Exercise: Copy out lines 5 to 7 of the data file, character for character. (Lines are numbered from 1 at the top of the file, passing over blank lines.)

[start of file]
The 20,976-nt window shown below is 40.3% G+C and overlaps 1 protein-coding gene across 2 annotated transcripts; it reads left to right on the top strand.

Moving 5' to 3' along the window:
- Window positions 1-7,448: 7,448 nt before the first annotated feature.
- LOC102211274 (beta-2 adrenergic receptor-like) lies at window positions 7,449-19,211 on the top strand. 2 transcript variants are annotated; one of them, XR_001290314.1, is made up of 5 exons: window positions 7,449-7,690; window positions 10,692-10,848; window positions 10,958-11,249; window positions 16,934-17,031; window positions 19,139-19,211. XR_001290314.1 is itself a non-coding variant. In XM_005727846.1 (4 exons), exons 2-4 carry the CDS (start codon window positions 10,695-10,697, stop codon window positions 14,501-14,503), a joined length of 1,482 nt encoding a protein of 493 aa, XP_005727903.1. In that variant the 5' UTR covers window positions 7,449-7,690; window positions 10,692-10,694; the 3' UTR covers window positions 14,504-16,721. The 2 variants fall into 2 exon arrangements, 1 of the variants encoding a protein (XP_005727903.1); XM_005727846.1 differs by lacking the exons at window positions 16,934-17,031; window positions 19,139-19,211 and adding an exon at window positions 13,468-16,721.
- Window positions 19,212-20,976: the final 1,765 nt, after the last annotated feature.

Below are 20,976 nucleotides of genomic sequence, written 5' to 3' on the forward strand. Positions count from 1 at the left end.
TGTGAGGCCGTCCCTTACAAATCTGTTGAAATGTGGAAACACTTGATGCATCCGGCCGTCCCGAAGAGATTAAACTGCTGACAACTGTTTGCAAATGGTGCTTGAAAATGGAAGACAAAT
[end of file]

- Window positions 19,212-20,976: the final 1,765 nt, after the last annotated feature.

Below are 20,976 nucleotides of genomic sequence, written 5' to 3' on the forward strand. Positions count from 1 at the left end.
TGTGAGGCCGTCCCTTACAAATCTGTTGAAATGTGGAAACACTTGATGCATCCGGCCGTCCCGAAGAGATTAAACTGCTGACAACTGTTTGCAAATGGTGCTTGAAAATGGAAGACAAAT